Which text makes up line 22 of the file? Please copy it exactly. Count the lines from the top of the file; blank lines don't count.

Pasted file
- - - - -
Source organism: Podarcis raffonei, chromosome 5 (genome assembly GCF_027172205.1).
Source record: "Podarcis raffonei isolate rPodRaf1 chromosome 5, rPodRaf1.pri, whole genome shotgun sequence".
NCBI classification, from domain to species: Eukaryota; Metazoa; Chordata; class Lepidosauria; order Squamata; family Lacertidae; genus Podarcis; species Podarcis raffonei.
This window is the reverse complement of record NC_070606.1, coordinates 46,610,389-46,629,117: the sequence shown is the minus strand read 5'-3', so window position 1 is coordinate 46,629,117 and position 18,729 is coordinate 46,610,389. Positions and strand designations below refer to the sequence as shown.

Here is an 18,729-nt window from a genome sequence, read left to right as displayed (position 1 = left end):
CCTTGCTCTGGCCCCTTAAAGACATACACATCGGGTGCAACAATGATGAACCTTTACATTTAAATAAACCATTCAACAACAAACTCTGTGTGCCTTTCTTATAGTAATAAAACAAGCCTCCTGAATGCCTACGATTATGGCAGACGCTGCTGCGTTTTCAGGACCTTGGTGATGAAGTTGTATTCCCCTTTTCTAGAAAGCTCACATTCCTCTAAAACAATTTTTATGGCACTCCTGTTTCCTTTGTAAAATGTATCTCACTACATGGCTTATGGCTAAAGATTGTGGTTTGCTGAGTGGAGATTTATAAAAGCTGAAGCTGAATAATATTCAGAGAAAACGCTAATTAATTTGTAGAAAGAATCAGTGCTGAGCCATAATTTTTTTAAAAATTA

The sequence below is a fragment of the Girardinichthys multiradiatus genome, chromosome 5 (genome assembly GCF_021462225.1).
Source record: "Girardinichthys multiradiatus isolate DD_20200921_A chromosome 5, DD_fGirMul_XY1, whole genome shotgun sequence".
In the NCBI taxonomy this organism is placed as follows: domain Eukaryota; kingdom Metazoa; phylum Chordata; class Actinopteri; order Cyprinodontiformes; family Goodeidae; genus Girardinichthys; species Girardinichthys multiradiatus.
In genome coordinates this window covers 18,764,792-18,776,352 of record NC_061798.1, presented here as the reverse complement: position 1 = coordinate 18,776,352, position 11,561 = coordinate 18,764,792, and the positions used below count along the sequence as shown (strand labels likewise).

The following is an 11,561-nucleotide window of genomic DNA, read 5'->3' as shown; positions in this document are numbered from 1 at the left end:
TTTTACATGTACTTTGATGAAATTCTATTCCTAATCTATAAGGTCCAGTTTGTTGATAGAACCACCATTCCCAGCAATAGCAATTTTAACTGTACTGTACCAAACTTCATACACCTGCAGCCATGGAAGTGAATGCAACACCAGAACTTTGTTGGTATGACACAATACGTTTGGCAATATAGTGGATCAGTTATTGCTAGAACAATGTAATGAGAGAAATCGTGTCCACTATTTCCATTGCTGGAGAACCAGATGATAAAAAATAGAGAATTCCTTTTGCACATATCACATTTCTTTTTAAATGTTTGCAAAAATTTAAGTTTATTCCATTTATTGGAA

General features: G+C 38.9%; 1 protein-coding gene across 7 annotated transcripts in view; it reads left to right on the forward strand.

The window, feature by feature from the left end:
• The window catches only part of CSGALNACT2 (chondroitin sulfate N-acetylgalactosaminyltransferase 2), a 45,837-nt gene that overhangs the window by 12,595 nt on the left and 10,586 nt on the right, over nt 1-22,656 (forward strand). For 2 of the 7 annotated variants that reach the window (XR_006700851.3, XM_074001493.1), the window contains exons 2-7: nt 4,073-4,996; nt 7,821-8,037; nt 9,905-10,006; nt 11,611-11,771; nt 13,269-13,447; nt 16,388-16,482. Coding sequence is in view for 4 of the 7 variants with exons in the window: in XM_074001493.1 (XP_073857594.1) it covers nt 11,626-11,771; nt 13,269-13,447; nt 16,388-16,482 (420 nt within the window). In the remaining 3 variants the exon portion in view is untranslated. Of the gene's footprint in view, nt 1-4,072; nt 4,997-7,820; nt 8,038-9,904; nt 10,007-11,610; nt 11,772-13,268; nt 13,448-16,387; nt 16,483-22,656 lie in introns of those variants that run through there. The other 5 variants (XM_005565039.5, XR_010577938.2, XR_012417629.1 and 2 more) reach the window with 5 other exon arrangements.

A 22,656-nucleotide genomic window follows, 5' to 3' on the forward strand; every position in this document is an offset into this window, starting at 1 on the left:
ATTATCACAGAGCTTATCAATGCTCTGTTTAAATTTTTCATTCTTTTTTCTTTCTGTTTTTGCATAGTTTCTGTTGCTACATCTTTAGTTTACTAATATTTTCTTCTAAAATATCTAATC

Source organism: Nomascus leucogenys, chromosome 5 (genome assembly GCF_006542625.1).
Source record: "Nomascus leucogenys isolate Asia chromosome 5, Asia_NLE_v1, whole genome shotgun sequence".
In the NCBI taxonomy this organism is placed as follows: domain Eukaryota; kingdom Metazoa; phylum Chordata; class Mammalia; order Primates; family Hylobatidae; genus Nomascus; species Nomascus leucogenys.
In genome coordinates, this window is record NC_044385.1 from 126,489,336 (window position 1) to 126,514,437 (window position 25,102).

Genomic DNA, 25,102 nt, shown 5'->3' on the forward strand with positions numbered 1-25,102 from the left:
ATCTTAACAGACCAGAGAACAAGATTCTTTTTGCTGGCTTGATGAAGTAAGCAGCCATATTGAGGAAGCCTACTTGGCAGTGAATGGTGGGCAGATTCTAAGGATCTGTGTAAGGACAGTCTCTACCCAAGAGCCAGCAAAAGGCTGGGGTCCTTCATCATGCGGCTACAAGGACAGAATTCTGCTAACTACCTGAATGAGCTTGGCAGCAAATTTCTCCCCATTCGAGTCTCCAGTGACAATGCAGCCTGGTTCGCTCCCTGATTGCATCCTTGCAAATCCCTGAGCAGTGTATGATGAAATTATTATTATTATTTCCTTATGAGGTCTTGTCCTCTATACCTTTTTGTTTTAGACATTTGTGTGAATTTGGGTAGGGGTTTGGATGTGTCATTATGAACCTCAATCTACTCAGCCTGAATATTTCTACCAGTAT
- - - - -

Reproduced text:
Genomic DNA, 25,102 nt, shown 5'->3' on the forward strand with positions numbered 1-25,102 from the left: